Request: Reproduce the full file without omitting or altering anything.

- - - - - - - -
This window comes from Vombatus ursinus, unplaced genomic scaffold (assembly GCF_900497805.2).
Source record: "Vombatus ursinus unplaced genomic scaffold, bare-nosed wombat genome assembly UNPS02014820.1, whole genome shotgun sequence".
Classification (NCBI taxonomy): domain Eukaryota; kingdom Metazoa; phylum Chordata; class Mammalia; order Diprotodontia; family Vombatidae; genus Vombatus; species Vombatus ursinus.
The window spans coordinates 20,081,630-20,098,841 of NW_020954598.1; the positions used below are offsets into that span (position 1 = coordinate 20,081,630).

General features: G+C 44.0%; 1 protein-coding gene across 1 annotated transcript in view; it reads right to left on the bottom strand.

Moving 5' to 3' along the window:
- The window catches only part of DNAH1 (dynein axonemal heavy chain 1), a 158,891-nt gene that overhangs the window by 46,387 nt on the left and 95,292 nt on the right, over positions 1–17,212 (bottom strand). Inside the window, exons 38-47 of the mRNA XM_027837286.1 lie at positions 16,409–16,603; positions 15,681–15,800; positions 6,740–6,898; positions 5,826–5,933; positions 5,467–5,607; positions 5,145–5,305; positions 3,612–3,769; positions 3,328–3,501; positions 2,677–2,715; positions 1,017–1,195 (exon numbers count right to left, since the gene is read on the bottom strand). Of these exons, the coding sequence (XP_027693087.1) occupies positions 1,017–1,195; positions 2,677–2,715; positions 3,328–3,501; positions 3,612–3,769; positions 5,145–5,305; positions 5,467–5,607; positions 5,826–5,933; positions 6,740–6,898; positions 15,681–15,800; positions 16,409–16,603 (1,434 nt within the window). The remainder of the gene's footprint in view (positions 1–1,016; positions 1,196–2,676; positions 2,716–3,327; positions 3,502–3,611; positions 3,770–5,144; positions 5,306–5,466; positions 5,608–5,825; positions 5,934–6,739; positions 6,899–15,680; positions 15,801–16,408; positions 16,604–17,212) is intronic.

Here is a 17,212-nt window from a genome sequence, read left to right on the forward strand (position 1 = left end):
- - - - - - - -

This window comes from Vombatus ursinus, unplaced genomic scaffold (assembly GCF_900497805.2).
Source record: "Vombatus ursinus unplaced genomic scaffold, bare-nosed wombat genome assembly UNPS02014820.1, whole genome shotgun sequence".
Classification (NCBI taxonomy): domain Eukaryota; kingdom Metazoa; phylum Chordata; class Mammalia; order Diprotodontia; family Vombatidae; genus Vombatus; species Vombatus ursinus.
The window spans coordinates 20,081,630-20,098,841 of NW_020954598.1; the positions used below are offsets into that span (position 1 = coordinate 20,081,630).

General features: G+C 44.0%; 1 protein-coding gene across 1 annotated transcript in view; it reads right to left on the bottom strand.

Moving 5' to 3' along the window:
- The window catches only part of DNAH1 (dynein axonemal heavy chain 1), a 158,891-nt gene that overhangs the window by 46,387 nt on the left and 95,292 nt on the right, over positions 1–17,212 (bottom strand). Inside the window, exons 38-47 of the mRNA XM_027837286.1 lie at positions 16,409–16,603; positions 15,681–15,800; positions 6,740–6,898; positions 5,826–5,933; positions 5,467–5,607; positions 5,145–5,305; positions 3,612–3,769; positions 3,328–3,501; positions 2,677–2,715; positions 1,017–1,195 (exon numbers count right to left, since the gene is read on the bottom strand). Of these exons, the coding sequence (XP_027693087.1) occupies positions 1,017–1,195; positions 2,677–2,715; positions 3,328–3,501; positions 3,612–3,769; positions 5,145–5,305; positions 5,467–5,607; positions 5,826–5,933; positions 6,740–6,898; positions 15,681–15,800; positions 16,409–16,603 (1,434 nt within the window). The remainder of the gene's footprint in view (positions 1–1,016; positions 1,196–2,676; positions 2,716–3,327; positions 3,502–3,611; positions 3,770–5,144; positions 5,306–5,466; positions 5,608–5,825; positions 5,934–6,739; positions 6,899–15,680; positions 15,801–16,408; positions 16,604–17,212) is intronic.

Here is a 17,212-nt window from a genome sequence, read left to right on the forward strand (position 1 = left end):